(a) generate neutrons
(b) absorb neutrons
(c) slow down neutrons
(d) produce neutorns
36 $ow many radioactive disintegrations per second are defined as ;ecquerel
3.7 10
(c) 6
(d) none of the above
37 In the nuclear reactor at Trombay which of the following is used as moderator
(a) ordinary water
(b) cadmium
(c) copper
(d) heavy water
38 .hich of the following particles is used to cause fission in an atomic reactor/
(a) proton


(d) neutron
39 .hich of the following is the best nuclear fuel/
(a) <eptunium ?GF
(b) plutonium ?FG
(c) ,ranium ?FD
(d) Thorium ?FD
40 The moderator in a reactor
(a) absorbs thermal energy
(b) slows down neutron
(c) accelerate neutron
(d) absorbs neutrons
41 8or an atomic reactor being critical the ratio of the average number of
neutrons produced and used in chain reaction
(a) depends on the mass of fissionable material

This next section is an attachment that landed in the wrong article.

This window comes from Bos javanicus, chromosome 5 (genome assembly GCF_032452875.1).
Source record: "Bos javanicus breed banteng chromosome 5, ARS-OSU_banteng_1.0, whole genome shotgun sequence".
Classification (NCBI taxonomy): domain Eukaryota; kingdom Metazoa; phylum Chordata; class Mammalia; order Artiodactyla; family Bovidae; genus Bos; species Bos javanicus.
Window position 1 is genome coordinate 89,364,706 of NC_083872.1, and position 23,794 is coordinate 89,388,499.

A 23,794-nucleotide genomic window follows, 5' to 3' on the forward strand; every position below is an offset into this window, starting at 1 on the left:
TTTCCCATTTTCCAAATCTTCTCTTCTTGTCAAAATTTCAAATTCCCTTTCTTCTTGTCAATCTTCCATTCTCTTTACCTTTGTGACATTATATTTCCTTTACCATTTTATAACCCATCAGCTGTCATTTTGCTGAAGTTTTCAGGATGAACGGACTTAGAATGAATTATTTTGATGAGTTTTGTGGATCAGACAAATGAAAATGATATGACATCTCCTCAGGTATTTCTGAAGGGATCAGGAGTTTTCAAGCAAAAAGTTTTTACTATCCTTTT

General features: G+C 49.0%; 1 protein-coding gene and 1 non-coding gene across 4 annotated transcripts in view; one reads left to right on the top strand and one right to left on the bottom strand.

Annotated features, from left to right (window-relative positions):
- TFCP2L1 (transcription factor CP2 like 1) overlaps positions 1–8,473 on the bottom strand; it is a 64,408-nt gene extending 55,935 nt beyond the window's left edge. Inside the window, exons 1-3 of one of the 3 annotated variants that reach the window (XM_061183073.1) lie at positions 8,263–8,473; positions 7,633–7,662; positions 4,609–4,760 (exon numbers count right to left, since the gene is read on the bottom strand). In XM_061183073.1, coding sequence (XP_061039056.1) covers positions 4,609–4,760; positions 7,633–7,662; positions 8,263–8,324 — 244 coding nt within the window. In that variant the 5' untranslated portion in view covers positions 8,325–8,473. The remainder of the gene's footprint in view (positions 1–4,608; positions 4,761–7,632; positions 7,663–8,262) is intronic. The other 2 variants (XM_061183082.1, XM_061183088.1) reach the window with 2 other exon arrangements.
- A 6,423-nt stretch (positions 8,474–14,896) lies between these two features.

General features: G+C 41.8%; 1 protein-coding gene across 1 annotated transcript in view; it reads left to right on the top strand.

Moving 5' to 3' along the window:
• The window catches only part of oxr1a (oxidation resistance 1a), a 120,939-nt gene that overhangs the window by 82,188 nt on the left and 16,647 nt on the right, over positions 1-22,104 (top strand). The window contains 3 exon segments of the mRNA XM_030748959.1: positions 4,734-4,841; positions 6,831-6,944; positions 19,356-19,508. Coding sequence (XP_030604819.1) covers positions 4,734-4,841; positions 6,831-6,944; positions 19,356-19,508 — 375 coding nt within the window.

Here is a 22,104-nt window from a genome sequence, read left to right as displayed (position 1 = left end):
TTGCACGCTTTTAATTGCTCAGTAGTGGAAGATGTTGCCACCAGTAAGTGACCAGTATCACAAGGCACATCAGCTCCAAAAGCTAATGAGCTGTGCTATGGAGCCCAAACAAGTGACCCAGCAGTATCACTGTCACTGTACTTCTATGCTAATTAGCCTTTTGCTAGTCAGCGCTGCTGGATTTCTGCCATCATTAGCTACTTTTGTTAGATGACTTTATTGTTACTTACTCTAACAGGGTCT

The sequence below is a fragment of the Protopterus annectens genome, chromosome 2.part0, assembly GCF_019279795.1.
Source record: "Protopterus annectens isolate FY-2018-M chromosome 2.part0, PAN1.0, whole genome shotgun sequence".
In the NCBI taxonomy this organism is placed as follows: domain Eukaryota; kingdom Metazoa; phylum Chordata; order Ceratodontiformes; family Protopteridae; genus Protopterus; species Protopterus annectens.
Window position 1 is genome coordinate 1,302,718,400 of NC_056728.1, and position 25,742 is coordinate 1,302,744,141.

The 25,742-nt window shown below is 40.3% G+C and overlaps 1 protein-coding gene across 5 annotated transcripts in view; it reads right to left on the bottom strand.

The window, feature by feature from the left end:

(b) is greater than one
(c) is equal to one
(d) is less than one
42 "n element " decays into element C by a two step process
, 2 A B He B C e

+ + . Then
(a) and ! are isobars
(b) and " are isotopes
(c) and ! are isotopes
(d) and " are isobars
43 " radioactive sample with a half-life of 6 month has the label: MM"ctivity K?
microcuries on 6.I.6GG6>>. .hat was its activity two moths later in microcuries/
(a) 6.7
(b) 7.:
(c) B
(d) I
44 Isotopes are atoms having
(a) %ame number of protons but different number of neutrons
(b) %ame number of protons but different number of protons
(c) %ame number of protons and neutrons
(d) <one of the above
45 .hich one of the following nuclear reactions is a source of energy in the sun/
9 4 12 1
4 2 6 0
Be He C n

+ +
238 206
92 82
U pb
144 92 235 1
56 56 92 0
Ba Kr U n

+ +
56 112 167 1
26 48 74 0
Fe Ca W n + +
46 Transuranium elements are those whose atomic number is
(a) always more then G?
(b) less than G?
(c) always more than 67F
(d) none of the above
47 'adio isotopes are used as tracers in many problems on account of the fact that
(a) Their chemical properties are different
(b) They can be detected accurately in small quantities
(c) They can not be distinguished from normal atoms easily
(d) They can not be distinguished from normal atoms easily
48 The element not occurring in nature is